“Criminalising will not work, because people will go underground. In Africa we adopt a lot of protocols, but we get stuck when it comes to implementation. Poor implementation is Africa’s biggest undoing,” Shixwameni told fellow SADC-PF parliamentarians.
A parliamentarian from the United Republic of Tanzania said many people in his country were aware of the existence of the LGBTI community, but were not responding to their needs due to strong religious and traditional considerations.
“We know that there are LGBTI members among the youths and professionals. We might advocate about these issues if we link them up with HIV and AIDS issues. Otherwise, who will bell the cat?” Swaziland lawmaker HRH Prince Dlamini enjoined members of the LGBTI community to exercise patience and for other stakeholders to intensify advocacy around LGBTI issues.
“I understand that these are human rights issues. I’m okay with that; very much alive to the fact that people have the right to choose, but alive also to the fact that they have a right to choose in a society that may not necessarily be in tune with the subject matter that makes a lot of people uncomfortable. This is a new concept,” said Dlamini.
He added: “It would be folly of us to think that we can just rush through and cause people to change minds overnight. In my society if you want to end your career as a politician, then get into these issues. My own mother would skin me alive if she found me speaking about these issues.”
Mokoena would have none of it. In an emotional appeal for political leadership in the quest for universal access to SRHR, Mokoena challenged the region’s parliamentarians to bite the bullet, saying they, like religious leaders, wield immense power and influence.
“In South Africa every time a political or religious leader gets up and says something anti-LGBTI people, the community responds to that (with violence against the LGBTI community),” Mokoena said.
Mokoena rejected the notion that leaders are always led by their communities and stressed that MPs are leaders of their constituencies.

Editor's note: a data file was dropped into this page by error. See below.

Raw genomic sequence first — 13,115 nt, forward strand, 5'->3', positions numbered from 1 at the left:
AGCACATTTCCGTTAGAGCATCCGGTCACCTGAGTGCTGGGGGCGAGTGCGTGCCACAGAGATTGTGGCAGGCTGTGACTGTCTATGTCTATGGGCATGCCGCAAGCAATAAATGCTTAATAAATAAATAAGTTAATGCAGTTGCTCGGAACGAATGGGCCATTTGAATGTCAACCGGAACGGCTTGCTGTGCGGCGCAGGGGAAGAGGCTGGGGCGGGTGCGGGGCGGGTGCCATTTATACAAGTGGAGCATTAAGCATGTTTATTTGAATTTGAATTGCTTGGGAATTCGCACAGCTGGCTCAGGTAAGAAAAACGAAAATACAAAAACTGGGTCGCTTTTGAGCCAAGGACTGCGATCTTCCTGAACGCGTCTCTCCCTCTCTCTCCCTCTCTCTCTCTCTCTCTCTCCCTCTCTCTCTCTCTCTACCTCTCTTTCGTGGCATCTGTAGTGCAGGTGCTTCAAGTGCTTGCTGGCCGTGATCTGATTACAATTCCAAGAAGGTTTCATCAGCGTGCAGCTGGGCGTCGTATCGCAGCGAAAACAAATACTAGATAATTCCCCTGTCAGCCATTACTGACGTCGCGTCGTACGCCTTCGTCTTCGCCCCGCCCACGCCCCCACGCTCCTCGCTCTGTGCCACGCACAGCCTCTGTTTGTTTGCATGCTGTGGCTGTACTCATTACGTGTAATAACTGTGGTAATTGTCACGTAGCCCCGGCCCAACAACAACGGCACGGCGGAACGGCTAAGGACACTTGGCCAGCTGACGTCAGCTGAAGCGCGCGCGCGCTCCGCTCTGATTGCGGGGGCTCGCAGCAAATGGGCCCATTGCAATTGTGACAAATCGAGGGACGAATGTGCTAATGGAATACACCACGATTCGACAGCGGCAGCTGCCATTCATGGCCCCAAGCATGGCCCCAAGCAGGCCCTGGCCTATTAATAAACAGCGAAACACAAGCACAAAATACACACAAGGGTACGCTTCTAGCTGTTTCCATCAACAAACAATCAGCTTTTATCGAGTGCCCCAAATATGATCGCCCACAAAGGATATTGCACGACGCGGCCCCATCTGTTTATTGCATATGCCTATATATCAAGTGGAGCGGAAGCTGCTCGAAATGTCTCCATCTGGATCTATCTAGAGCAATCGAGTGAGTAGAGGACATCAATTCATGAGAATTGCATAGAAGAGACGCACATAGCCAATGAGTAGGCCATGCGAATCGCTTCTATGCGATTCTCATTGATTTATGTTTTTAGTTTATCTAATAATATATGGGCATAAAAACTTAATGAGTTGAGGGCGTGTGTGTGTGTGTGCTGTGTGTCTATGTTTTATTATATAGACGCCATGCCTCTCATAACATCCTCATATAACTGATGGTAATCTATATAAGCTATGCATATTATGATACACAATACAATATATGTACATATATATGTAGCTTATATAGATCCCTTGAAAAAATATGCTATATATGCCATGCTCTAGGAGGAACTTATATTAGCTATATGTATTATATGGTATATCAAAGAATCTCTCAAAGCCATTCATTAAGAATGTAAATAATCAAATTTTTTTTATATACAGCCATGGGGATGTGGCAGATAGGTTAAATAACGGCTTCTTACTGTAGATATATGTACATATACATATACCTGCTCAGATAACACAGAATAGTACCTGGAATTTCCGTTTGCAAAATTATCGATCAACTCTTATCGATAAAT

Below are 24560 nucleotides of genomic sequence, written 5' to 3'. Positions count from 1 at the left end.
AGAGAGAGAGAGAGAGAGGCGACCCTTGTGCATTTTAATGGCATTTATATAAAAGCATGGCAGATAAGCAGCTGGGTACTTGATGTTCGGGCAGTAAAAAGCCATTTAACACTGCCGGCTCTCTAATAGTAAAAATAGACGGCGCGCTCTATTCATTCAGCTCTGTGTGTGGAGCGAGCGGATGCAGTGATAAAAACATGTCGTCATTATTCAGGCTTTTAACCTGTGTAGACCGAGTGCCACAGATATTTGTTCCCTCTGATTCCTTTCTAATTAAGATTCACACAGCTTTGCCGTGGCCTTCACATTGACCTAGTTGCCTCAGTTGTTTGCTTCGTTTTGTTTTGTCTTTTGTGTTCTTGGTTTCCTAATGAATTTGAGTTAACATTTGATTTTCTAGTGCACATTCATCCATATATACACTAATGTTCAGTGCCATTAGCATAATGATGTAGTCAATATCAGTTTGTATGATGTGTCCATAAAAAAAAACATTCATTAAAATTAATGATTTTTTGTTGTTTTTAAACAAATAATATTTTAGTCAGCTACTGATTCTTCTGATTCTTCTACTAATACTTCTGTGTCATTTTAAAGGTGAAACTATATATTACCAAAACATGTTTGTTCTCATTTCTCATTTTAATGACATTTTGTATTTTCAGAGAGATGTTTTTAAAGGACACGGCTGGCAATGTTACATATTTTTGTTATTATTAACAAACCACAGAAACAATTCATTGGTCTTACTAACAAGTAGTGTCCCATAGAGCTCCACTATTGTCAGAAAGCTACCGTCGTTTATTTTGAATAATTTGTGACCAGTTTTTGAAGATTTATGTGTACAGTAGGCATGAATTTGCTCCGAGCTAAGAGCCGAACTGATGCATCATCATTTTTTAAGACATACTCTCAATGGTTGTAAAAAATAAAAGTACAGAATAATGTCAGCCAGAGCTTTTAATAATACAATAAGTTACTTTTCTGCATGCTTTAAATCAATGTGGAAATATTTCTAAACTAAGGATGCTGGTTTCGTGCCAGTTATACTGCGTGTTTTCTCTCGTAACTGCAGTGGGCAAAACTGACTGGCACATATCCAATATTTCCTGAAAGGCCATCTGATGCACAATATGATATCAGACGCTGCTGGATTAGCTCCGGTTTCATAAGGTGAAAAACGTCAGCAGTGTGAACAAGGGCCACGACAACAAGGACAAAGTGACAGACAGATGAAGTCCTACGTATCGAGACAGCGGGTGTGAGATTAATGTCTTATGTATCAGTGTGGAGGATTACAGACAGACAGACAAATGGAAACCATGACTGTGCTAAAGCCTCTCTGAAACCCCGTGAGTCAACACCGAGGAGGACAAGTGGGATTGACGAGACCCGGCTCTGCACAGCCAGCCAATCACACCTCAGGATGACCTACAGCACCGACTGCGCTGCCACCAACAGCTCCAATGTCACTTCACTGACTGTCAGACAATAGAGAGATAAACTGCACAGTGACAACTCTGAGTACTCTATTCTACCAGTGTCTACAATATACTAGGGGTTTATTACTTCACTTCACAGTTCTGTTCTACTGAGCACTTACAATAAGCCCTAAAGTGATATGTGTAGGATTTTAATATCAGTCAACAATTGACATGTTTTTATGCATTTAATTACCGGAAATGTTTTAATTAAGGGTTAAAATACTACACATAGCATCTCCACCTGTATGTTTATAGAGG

Noting that the world had set ambitious targets to end AIDS by 2030 and that a lot of money is being used to respond to the pandemic, Mokoena said money would continue to be lost or wasted for as long as key populations are left behind.
Mokoena challenged the region’s MPs to help remove legal barriers to universal access to health. While admitting that change takes time, Mokoena said for change to take place, somebody needs to take action urgently. “The discourse needs to start now. Somebody needs to take charge.”
Responding to suggestions that the LGBTI people should be patient because “old habits die hard” and societal attitudes take time to change, Mokoena said: “We really need to be patient when men who have sex with men are dying, because they do not have access to services? When LGBTI people are being raped and killed? How many people are supposed to die while we are patient?”
Mokoena said transgender and intersex were not new concepts. Rather they had become invisible due criminalisation. “This has been part and parcel of our communities. The only problem is that throughout history when an oppressed group stands up and demands its rights we call it a new concept.”
Mokoena had chilling news for MPs who said they were not advocating for the rights of key populations for fear of losing votes. “As much as you are scared of your constituencies, the voters are becoming younger and younger. There is a new generation of voters who are in tune with these issues. You will lose their vote if you don’t act.”
Earlier, the Speaker of the National Assembly of Seychelles Hon Dr Patrick Herminie, also urged all MPs to support harm reduction strategies in the public health sector and to reject criminalisation of the conduct of key populations.
“As a medical practitioner I know from training and experience that criminalisation has no place in public health. If anything, it is counterproductive in that it drives people underground, far from public healthcare and other services,” he said.
“I invite all of us to smell the coffee and take rational decisions to deliver universal access to all of our people, lest history judges us harshly,” he added. 11